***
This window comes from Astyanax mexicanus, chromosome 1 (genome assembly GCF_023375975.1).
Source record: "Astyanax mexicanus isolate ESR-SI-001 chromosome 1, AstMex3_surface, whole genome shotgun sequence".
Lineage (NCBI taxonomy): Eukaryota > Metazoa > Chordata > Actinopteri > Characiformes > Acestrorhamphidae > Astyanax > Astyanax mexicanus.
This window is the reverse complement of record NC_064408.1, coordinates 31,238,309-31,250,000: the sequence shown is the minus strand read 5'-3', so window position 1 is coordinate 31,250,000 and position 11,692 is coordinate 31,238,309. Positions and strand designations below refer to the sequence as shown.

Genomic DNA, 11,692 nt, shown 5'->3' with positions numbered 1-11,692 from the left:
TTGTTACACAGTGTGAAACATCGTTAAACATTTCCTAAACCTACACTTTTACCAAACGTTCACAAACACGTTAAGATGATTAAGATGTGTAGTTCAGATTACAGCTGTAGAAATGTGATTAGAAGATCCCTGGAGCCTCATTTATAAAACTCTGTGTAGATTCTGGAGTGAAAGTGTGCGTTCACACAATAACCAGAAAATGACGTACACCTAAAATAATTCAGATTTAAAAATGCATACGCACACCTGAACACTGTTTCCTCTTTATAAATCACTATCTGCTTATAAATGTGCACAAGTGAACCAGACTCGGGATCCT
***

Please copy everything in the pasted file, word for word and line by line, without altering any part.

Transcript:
This window comes from Astyanax mexicanus, chromosome 1 (genome assembly GCF_023375975.1).
Source record: "Astyanax mexicanus isolate ESR-SI-001 chromosome 1, AstMex3_surface, whole genome shotgun sequence".
Lineage (NCBI taxonomy): Eukaryota > Metazoa > Chordata > Actinopteri > Characiformes > Acestrorhamphidae > Astyanax > Astyanax mexicanus.
This window is the reverse complement of record NC_064408.1, coordinates 31,238,309-31,250,000: the sequence shown is the minus strand read 5'-3', so window position 1 is coordinate 31,250,000 and position 11,692 is coordinate 31,238,309. Positions and strand designations below refer to the sequence as shown.

Genomic DNA, 11,692 nt, shown 5'->3' with positions numbered 1-11,692 from the left:
TTGTTACACAGTGTGAAACATCGTTAAACATTTCCTAAACCTACACTTTTACCAAACGTTCACAAACACGTTAAGATGATTAAGATGTGTAGTTCAGATTACAGCTGTAGAAATGTGATTAGAAGATCCCTGGAGCCTCATTTATAAAACTCTGTGTAGATTCTGGAGTGAAAGTGTGCGTTCACACAATAACCAGAAAATGACGTACACCTAAAATAATTCAGATTTAAAAATGCATACGCACACCTGAACACTGTTTCCTCTTTATAAATCACTATCTGCTTATAAATGTGCACAAGTGAACCAGACTCGGGATCCT